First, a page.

I have gotten a little better with age. I’m still reluctant to ask for help, but if it is offered, I do try to accept gracefully. I have come to understand that other people need to serve as well, and sometimes it is OK if I am the beneficiary of that service. Indeed, I am thankful for it.

We all need each other in this world. As important as it is to serve, it is also important to allow oneself to be served. Sometimes, that can be the harder lesson to learn.

Book Review: Pathway to Our Hearts

Friday, March 25th, 2011

Pathway to Our Hearts: A Simple Approach to Lectio Divina With the Sermon on the Mount
by Archbishop Thomas Collins
Notre Dame: Ave Maria Press, 2011

Archbishop Thomas Collins states “Lectio divina is a prayerful encounter with the word of God. By the ‘word of God,’ I do not mean simply the text of the Bible; I also mean Christ our Lord.” “Pathway to our Hearts: A Simple Approach to Lectio Divina with the Sermon on the Mount” grew out of Collins’ experience of lectio divina sessions he held at the Cathedral in Edmonton, Canada. He emphasizes that lectio divina is not the study of Scripture, although such study can be good preparation for it. Rather, lectio divina is an “intimate encounter with the Lord God through the medium of his inspired word in the context of prayer.”

Each chapter in “Pathway to our Hearts” is designed as a full lectio divina session, focusing on a section of the Sermon on the Mount. Archbishop Collins begins each session with the simple prayer “Speak, Lord, your servant is listening” and then an initial reading of the Scripture passage. He then goes on to offer his reflections on the individual verses. These reflections are truly powerful and insightful. Archbishop Collins invites reader to contemplate the deep meaning of these passages which have become heard so often they are sometimes glossed over.

The Sermon on the Mount offers a blueprint for Christian living. It is the heart and soul of Jesus’ teaching. The Archbishop delves into what it means to be pure of heart and to root out the evil desires that live within each of us. He offers a discussion of The Lord’s Prayer and what it means to truly pray. He talks about the role of anxiety and judgment in our lives and what we should do about them. He encourages us to ask for God’s help every day, to remember that “God is God and I am not . . . we acknowledge our reliance on God and on his power to save us.” Lastly, we must always choose life. It is the narrow road; it is hard; but it is the choice Christians must make every day.

The value of “Pathway to our Hearts” far exceeds its stated purpose. It is much more than a primer on lectio divina – it is an instruction manual for the Christian life.

Do We Allow People to Change?

Sunday, March 13th, 2011


The other night, I had the pleasure of watching “You Again,” a fun, lighthearted comedy that will appeal to anyone who ever found herself at the bottom of the social ladder in high school. Featuring such stars as Jamie Lee Curtis, Sigourney Weaver, Kristen Bell, and Betty White, it explores what happens when women are forced to come face to face with the women who made their lives horrible in high school. They are compelled (after considerable conflict) to come to terms with the fact that these women are not who they once were. They had changed and grown.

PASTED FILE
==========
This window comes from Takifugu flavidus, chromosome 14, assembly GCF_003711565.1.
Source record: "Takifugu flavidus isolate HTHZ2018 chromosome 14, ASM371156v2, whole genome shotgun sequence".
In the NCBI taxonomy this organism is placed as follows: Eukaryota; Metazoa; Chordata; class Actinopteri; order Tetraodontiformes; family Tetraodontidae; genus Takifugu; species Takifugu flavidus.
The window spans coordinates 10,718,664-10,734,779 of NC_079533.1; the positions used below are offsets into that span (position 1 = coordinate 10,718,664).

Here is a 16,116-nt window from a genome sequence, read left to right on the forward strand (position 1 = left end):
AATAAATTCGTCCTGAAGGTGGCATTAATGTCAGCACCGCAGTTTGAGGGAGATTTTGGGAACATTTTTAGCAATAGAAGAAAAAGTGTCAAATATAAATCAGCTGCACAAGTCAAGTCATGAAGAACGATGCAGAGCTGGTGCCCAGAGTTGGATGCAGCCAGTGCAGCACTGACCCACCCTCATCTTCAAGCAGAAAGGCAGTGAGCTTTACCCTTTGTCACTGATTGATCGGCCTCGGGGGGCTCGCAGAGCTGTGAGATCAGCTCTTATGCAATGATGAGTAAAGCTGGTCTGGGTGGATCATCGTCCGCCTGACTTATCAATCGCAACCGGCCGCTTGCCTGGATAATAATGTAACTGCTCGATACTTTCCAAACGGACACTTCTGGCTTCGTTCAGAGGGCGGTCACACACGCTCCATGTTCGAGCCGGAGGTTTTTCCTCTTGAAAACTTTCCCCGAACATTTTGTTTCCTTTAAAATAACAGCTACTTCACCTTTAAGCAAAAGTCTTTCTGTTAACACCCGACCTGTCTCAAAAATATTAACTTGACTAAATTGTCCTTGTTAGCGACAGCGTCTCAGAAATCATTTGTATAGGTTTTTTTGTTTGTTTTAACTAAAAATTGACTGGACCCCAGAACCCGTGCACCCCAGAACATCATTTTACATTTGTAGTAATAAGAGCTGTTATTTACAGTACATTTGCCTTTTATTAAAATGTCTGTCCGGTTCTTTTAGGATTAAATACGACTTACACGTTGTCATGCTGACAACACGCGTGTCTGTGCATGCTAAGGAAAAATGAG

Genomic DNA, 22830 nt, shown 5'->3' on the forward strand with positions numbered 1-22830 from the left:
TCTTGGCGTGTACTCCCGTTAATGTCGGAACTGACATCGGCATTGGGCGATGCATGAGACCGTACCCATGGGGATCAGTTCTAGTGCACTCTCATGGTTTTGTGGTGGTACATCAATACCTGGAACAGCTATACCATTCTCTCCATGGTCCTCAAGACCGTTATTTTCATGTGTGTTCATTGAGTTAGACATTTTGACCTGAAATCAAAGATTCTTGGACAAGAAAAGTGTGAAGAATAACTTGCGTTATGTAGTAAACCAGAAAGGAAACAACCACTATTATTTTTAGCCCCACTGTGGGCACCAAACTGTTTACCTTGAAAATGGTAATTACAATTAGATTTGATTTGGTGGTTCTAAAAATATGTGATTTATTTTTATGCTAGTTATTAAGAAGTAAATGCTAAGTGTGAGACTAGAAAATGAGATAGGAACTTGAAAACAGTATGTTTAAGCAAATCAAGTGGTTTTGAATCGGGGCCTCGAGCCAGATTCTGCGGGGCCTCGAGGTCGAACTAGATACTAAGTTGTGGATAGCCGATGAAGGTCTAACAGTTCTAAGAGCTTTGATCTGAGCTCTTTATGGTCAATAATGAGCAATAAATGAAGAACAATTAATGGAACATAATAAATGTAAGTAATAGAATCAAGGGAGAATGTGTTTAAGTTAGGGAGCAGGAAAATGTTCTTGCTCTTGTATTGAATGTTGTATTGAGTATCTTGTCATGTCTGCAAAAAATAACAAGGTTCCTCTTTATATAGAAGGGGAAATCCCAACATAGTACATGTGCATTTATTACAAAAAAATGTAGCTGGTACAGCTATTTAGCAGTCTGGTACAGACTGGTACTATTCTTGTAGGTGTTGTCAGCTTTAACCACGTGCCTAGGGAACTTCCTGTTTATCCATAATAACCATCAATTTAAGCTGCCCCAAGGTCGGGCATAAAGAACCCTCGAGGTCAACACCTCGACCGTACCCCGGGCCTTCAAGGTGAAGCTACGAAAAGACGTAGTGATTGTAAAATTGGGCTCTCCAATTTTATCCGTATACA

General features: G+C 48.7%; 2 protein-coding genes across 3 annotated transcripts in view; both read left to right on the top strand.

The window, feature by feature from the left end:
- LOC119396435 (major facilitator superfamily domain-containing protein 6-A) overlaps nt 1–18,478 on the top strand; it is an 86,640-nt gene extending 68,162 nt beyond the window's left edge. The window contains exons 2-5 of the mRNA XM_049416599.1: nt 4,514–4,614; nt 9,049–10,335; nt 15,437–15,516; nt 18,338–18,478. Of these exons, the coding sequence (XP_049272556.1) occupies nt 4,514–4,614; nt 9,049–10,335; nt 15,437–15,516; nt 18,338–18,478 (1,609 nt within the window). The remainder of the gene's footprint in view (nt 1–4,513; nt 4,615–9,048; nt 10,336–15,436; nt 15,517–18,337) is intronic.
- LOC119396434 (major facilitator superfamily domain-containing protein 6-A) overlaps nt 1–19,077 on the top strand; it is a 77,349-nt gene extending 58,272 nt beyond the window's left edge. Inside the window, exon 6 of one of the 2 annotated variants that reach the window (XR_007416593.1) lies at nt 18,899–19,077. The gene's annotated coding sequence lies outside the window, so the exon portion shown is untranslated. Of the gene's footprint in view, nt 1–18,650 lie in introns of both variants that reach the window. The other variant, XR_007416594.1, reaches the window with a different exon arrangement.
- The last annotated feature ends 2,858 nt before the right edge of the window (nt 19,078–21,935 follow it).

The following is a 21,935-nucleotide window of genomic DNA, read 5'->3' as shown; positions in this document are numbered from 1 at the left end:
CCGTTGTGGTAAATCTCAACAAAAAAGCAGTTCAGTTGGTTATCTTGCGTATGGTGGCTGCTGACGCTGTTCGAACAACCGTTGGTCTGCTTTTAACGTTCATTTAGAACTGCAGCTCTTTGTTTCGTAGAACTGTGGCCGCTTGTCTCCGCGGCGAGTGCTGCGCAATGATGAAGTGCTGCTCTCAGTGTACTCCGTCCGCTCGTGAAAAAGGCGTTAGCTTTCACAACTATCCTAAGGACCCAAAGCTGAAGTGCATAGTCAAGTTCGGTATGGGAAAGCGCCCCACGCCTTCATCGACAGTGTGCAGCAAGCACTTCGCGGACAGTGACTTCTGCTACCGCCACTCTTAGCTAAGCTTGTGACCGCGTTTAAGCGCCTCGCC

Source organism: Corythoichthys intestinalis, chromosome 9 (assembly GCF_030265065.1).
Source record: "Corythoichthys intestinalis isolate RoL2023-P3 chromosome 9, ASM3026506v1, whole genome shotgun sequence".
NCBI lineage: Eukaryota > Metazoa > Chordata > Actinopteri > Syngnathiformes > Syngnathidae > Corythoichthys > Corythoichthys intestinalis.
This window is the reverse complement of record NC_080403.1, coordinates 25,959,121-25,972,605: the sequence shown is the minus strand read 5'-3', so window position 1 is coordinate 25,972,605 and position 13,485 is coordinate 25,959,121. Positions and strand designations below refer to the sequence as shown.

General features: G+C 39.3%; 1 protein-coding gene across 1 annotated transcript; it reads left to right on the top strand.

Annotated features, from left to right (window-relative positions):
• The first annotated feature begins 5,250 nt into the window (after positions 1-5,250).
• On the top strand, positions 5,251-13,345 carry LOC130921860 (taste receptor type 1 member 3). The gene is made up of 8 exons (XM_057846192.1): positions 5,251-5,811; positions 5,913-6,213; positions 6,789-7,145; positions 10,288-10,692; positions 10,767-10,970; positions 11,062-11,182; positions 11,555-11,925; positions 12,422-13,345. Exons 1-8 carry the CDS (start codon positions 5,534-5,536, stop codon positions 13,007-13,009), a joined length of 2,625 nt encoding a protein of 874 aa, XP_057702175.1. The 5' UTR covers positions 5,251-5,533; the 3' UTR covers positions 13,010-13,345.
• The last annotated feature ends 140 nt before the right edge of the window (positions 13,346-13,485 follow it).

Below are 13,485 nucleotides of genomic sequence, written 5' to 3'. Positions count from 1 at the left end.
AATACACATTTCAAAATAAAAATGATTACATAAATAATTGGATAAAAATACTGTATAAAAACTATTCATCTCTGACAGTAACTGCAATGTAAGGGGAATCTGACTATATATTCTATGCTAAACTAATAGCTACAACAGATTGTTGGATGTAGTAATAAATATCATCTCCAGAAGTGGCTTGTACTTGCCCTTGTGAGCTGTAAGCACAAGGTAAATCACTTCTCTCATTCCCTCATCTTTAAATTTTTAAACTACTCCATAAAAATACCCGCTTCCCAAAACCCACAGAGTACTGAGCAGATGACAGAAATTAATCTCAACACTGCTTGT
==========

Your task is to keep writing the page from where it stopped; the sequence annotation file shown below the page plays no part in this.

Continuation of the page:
Is the person we are at seventeen, or twenty-five, or forty the person we are destined to be forever? Is it possible to change in any fundamental way? Will people who knew us at a certain moment in our lives ever be able to see us in a different light? These are all questions worth pondering.

I know that I have changed over the years. Certainly, some aspects of my personality have stayed constant, but there are things that I have said and done in my past and beliefs that I have held that now make me cringe. Life experience, education, and the influence of others have altered my way of thinking. I also realize that I am still a work in progress. How I feel and think in twenty years (presuming I am still on this earth) will no doubt be different than how I feel and think today. I hope that other people will be able to accept me as who I am at any given moment in my life, and not judge me by who I was several years earlier.

By the same token, I hope that I am able to extend the same courtesy to others. I admit that it can be difficult. It can be easier to hold onto old hurts and old impressions. It takes courage and maturity to let go, forgive, and accept people as they are today.

One of my pet peeves in life is when people are running for public office and some member of the press pulls an article they wrote or a statement that they made when they were younger stating a given position that is contrary to a position that they now hold. Such evidence is usually used to show “flip-flopping” or a lack of strong conviction. I see it as evidence that a person grew and changed and is capable of changing his or her mind.

St. Paul was arguably the person who changed the most in Scriptural history. As Saul, he was the chief persecutor of Christians. After his encounter with Christ on the road to Damascus, he became one of Christianity’s greatest proponents. It would have been easy for Christians to regard him with suspicion. Indeed, some did. But, his life illustrates that people can change in dramatic ways. What would have happened if no one believed that such change was possible?

Lent is meant to be a time of growth and change. Hopefully, Easter will find us different people than we are today. We want others to accept and love us for the person we are becoming. Do we allow other people to change as well or do we judge them by who they once were?